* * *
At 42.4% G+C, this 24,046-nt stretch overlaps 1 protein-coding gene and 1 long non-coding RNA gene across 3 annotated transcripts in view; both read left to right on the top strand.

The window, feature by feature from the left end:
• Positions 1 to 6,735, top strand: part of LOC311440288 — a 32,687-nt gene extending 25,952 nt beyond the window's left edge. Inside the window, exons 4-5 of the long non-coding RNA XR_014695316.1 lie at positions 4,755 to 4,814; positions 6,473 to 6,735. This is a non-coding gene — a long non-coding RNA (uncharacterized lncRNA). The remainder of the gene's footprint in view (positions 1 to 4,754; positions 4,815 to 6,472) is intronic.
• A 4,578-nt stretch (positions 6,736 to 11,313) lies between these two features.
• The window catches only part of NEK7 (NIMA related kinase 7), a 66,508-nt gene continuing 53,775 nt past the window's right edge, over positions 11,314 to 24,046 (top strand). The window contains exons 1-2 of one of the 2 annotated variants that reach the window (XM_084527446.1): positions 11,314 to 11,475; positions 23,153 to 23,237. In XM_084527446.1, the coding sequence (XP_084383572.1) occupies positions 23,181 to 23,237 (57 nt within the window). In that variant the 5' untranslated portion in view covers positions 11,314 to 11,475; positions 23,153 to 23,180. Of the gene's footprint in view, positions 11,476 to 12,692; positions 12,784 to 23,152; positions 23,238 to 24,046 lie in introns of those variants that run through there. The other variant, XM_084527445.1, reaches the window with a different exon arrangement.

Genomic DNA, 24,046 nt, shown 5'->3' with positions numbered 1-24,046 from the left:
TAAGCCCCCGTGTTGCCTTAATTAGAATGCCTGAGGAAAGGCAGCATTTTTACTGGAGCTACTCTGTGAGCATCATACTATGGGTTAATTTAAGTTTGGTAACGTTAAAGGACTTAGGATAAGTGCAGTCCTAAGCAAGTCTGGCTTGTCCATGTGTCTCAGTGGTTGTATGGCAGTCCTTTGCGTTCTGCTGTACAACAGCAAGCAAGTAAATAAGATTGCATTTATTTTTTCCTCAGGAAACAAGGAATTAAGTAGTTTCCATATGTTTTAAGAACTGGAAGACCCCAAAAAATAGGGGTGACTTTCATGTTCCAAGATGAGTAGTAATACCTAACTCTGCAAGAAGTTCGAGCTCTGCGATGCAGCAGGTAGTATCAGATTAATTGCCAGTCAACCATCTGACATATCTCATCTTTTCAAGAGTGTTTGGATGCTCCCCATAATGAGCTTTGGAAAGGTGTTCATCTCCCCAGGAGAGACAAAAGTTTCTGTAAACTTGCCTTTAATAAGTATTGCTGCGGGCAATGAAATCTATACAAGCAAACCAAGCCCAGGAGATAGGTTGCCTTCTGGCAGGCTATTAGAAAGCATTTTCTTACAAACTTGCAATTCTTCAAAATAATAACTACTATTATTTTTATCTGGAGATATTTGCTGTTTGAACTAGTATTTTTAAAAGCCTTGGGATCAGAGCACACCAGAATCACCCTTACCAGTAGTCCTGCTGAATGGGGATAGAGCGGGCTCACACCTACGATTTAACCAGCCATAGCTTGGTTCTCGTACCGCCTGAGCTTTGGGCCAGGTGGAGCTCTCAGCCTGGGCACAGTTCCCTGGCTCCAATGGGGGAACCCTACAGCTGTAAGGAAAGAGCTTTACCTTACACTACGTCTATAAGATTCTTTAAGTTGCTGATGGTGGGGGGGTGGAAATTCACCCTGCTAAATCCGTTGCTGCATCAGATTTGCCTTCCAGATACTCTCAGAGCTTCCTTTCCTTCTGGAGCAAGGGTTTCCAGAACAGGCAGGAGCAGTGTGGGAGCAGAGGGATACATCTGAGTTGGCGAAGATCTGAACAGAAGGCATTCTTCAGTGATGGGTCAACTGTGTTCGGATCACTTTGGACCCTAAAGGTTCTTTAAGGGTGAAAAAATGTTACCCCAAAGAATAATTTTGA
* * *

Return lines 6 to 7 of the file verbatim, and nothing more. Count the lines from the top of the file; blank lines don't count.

Genomic DNA, 24,046 nt, shown 5'->3' with positions numbered 1-24,046 from the left:
TAAGCCCCCGTGTTGCCTTAATTAGAATGCCTGAGGAAAGGCAGCATTTTTACTGGAGCTACTCTGTGAGCATCATACTATGGGTTAATTTAAGTTTGGTAACGTTAAAGGACTTAGGATAAGTGCAGTCCTAAGCAAGTCTGGCTTGTCCATGTGTCTCAGTGGTTGTATGGCAGTCCTTTGCGTTCTGCTGTACAACAGCAAGCAAGTAAATAAGATTGCATTTATTTTTTCCTCAGGAAACAAGGAATTAAGTAGTTTCCATATGTTTTAAGAACTGGAAGACCCCAAAAAATAGGGGTGACTTTCATGTTCCAAGATGAGTAGTAATACCTAACTCTGCAAGAAGTTCGAGCTCTGCGATGCAGCAGGTAGTATCAGATTAATTGCCAGTCAACCATCTGACATATCTCATCTTTTCAAGAGTGTTTGGATGCTCCCCATAATGAGCTTTGGAAAGGTGTTCATCTCCCCAGGAGAGACAAAAGTTTCTGTAAACTTGCCTTTAATAAGTATTGCTGCGGGCAATGAAATCTATACAAGCAAACCAAGCCCAGGAGATAGGTTGCCTTCTGGCAGGCTATTAGAAAGCATTTTCTTACAAACTTGCAATTCTTCAAAATAATAACTACTATTATTTTTATCTGGAGATATTTGCTGTTTGAACTAGTATTTTTAAAAGCCTTGGGATCAGAGCACACCAGAATCACCCTTACCAGTAGTCCTGCTGAATGGGGATAGAGCGGGCTCACACCTACGATTTAACCAGCCATAGCTTGGTTCTCGTACCGCCTGAGCTTTGGGCCAGGTGGAGCTCTCAGCCTGGGCACAGTTCCCTGGCTCCAATGGGGGAACCCTACAGCTGTAAGGAAAGAGCTTTACCTTACACTACGTCTATAAGATTCTTTAAGTTGCTGATGGTGGGGGGGTGGAAATTCACCCTGCTAAATCCGTTGCTGCATCAGATTTGCCTTCCAGATACTCTCAGAGCTTCCTTTCCTTCTGGAGCAAGGGTTTCCAGAACAGGCAGGAGCAGTGTGGGAGCAGAGGGATACATCTGAGTTGGCGAAGATCTGAACAGAAGGCATTCTTCAGTGATGGGTCAACTGTGTTCGGATCACTTTGGACCCTAAAGGTTCTTTAAGGGTGAAAAAATGTTACCCCAAAGAATAATTTTGA